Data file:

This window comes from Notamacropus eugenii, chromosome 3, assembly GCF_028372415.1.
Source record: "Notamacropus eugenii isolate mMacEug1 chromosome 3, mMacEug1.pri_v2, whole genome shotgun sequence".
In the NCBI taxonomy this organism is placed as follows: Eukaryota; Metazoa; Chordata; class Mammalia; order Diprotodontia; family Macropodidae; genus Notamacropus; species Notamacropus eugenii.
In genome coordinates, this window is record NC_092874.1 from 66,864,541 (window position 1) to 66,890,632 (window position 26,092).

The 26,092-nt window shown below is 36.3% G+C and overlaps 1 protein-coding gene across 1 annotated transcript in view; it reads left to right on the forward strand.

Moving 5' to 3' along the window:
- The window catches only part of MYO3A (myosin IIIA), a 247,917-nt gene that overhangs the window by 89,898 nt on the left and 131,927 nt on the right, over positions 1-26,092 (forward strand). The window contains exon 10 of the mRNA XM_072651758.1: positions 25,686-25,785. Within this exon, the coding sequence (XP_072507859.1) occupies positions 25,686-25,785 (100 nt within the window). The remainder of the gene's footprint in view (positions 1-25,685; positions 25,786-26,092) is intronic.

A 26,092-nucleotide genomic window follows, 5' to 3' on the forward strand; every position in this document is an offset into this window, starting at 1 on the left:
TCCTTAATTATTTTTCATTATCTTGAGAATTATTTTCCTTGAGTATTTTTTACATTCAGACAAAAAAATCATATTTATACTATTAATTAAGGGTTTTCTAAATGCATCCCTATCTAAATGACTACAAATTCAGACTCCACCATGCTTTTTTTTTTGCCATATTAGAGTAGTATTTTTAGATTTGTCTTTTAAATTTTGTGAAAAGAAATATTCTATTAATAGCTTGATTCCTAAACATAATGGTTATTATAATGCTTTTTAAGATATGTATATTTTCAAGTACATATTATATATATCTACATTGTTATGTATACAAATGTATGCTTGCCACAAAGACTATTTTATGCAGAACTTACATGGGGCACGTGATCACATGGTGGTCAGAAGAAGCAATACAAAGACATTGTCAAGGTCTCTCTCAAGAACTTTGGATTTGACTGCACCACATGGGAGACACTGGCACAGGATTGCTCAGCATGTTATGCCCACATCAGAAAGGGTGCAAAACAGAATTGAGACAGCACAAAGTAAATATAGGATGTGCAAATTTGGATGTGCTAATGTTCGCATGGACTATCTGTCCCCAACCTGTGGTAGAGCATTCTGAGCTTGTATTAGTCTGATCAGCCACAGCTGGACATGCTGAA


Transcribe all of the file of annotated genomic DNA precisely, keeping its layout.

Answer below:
This window comes from Notamacropus eugenii, chromosome 3, assembly GCF_028372415.1.
Source record: "Notamacropus eugenii isolate mMacEug1 chromosome 3, mMacEug1.pri_v2, whole genome shotgun sequence".
In the NCBI taxonomy this organism is placed as follows: Eukaryota; Metazoa; Chordata; class Mammalia; order Diprotodontia; family Macropodidae; genus Notamacropus; species Notamacropus eugenii.
In genome coordinates, this window is record NC_092874.1 from 66,864,541 (window position 1) to 66,890,632 (window position 26,092).

The 26,092-nt window shown below is 36.3% G+C and overlaps 1 protein-coding gene across 1 annotated transcript in view; it reads left to right on the forward strand.

Moving 5' to 3' along the window:
- The window catches only part of MYO3A (myosin IIIA), a 247,917-nt gene that overhangs the window by 89,898 nt on the left and 131,927 nt on the right, over positions 1-26,092 (forward strand). The window contains exon 10 of the mRNA XM_072651758.1: positions 25,686-25,785. Within this exon, the coding sequence (XP_072507859.1) occupies positions 25,686-25,785 (100 nt within the window). The remainder of the gene's footprint in view (positions 1-25,685; positions 25,786-26,092) is intronic.

A 26,092-nucleotide genomic window follows, 5' to 3' on the forward strand; every position in this document is an offset into this window, starting at 1 on the left:
TCCTTAATTATTTTTCATTATCTTGAGAATTATTTTCCTTGAGTATTTTTTACATTCAGACAAAAAAATCATATTTATACTATTAATTAAGGGTTTTCTAAATGCATCCCTATCTAAATGACTACAAATTCAGACTCCACCATGCTTTTTTTTTTGCCATATTAGAGTAGTATTTTTAGATTTGTCTTTTAAATTTTGTGAAAAGAAATATTCTATTAATAGCTTGATTCCTAAACATAATGGTTATTATAATGCTTTTTAAGATATGTATATTTTCAAGTACATATTATATATATCTACATTGTTATGTATACAAATGTATGCTTGCCACAAAGACTATTTTATGCAGAACTTACATGGGGCACGTGATCACATGGTGGTCAGAAGAAGCAATACAAAGACATTGTCAAGGTCTCTCTCAAGAACTTTGGATTTGACTGCACCACATGGGAGACACTGGCACAGGATTGCTCAGCATGTTATGCCCACATCAGAAAGGGTGCAAAACAGAATTGAGACAGCACAAAGTAAATATAGGATGTGCAAATTTGGATGTGCTAATGTTCGCATGGACTATCTGTCCCCAACCTGTGGTAGAGCATTCTGAGCTTGTATTAGTCTGATCAGCCACAGCTGGACATGCTGAA